We see a couple of shifts driving the acceleration of the new players. For instance, cloud technology and business models on the supply side, and then mobile on the demand side. Entrepreneurs emerge from both sides presenting the late majority with an impossible force to counter – and their brand advantage and customer relationships are quickly weakened.

Look at what happened to booksellers, record stores, and others. We are seeing the same in accounting where new disruptive value propositions are being built on cloud platforms like ours. What’s important is that these new players aren’t just using new technology – they are reshaping their brands, service offerings, price points and more.

The message is clear. Rather than wait for the late majority, fuel the high-growth early adopters and watch them grow. Who would you rather be (or be backing)? The eater or the eaten?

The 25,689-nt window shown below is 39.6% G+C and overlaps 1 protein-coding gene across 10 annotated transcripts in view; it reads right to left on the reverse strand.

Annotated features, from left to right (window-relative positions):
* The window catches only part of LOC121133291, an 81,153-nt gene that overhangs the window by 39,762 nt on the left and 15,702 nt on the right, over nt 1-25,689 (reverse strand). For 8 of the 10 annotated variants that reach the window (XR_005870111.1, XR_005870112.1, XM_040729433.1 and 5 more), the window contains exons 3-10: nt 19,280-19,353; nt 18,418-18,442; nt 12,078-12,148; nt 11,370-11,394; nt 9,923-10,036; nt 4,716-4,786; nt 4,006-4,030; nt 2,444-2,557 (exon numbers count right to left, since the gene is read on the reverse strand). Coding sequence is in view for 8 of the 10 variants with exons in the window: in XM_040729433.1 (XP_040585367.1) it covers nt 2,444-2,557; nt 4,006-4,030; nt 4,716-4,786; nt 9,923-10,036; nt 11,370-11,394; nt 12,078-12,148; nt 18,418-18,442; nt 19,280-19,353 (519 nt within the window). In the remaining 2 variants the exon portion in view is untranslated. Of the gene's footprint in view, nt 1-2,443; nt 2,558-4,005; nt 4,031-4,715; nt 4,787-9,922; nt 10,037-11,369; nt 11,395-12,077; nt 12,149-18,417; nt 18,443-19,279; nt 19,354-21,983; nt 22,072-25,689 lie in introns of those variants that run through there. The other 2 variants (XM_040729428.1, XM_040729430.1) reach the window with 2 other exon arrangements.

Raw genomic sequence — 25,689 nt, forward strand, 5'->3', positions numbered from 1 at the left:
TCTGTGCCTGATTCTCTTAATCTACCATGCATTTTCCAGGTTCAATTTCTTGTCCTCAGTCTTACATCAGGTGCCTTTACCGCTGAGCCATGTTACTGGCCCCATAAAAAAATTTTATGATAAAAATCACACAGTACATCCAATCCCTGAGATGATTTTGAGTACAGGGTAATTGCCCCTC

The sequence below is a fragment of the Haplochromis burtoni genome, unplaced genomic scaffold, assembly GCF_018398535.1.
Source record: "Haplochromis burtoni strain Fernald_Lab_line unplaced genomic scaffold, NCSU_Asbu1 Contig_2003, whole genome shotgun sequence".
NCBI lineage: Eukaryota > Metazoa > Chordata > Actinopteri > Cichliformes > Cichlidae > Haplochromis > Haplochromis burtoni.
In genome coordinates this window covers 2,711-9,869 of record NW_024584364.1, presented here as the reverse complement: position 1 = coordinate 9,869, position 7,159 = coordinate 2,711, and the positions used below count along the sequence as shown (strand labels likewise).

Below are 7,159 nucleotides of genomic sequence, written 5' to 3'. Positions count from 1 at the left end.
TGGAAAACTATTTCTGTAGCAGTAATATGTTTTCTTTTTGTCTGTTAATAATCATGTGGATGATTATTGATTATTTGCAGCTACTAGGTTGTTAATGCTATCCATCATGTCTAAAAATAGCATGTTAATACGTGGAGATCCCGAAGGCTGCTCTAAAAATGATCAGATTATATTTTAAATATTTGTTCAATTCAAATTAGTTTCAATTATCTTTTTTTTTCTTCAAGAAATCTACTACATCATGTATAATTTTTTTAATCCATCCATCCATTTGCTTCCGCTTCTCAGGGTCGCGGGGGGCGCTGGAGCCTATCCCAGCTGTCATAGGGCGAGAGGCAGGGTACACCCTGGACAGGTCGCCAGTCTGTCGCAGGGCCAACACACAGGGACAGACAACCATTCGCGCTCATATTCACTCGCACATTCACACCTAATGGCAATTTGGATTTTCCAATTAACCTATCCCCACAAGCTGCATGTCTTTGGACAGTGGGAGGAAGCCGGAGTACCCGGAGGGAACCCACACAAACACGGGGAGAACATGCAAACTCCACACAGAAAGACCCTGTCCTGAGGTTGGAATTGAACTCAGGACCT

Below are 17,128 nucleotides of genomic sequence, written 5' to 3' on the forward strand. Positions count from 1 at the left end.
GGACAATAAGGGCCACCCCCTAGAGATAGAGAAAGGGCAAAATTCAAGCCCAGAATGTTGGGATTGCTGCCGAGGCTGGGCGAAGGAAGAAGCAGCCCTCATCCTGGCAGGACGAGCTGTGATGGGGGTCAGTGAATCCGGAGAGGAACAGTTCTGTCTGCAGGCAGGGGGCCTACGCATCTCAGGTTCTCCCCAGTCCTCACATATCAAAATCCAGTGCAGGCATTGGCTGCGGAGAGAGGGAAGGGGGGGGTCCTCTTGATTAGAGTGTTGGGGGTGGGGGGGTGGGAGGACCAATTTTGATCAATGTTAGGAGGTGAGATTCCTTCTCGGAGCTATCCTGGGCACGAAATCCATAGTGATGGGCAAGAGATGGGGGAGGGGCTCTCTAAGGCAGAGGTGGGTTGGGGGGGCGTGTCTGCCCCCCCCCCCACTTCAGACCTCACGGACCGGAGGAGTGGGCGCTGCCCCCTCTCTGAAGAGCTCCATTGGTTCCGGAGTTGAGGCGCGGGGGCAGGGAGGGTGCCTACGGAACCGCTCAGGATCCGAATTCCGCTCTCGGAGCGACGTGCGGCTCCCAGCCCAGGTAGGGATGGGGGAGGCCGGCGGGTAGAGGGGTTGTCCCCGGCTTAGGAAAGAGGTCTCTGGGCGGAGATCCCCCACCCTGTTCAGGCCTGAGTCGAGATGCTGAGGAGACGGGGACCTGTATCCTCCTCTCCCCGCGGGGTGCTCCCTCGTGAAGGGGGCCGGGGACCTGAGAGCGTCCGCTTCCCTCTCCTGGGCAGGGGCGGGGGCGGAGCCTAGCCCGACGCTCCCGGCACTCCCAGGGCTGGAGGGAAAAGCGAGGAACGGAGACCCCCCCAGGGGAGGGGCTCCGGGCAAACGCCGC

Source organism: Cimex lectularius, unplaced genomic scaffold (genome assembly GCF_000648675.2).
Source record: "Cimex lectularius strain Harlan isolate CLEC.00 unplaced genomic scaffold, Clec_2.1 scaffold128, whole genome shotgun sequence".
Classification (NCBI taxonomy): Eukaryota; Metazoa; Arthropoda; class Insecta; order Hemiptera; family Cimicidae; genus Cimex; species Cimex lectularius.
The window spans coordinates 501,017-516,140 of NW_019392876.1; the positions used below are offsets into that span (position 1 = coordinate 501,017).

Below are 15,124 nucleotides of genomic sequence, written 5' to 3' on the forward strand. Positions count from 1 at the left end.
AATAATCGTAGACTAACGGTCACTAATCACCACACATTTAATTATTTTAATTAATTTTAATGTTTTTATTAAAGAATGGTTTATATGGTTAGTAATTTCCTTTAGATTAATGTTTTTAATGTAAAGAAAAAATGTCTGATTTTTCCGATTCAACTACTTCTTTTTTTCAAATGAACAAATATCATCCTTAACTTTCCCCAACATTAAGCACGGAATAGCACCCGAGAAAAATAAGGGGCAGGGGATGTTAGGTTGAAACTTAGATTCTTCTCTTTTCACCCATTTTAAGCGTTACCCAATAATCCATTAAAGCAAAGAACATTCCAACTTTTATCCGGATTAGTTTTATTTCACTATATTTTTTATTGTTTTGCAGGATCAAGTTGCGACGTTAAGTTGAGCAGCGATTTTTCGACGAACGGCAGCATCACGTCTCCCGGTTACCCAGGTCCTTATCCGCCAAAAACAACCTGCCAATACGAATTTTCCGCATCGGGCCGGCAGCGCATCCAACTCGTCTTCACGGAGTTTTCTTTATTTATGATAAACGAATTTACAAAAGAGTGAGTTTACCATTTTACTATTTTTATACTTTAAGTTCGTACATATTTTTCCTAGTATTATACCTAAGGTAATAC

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Data Privacy Day – time to smarten up on information security?

Written by admin on . Posted in Business, Cloud Accounting, Software

Today is Data Privacy Day. As an annual event, it’s probably not the best excuse for a team meeting at the pub and it almost certainly lacks the fun of Burns’ night or the sexiness of Valentine’s Day. Yet, in the digital era, Data Privacy Day is a good excuse to take a step back and consider the potential risks we expose ourselves and our businesses to.

Data Privacy Day

Data Privacy Day is about getting us thinking about how well we guard our personal and business data, and our all-important customer information. The fact that a hoax caller got a direct line to the British Prime Minister just days ago shows that no organisation is immune from the type of human error that culminated in his number being given away inappropriately.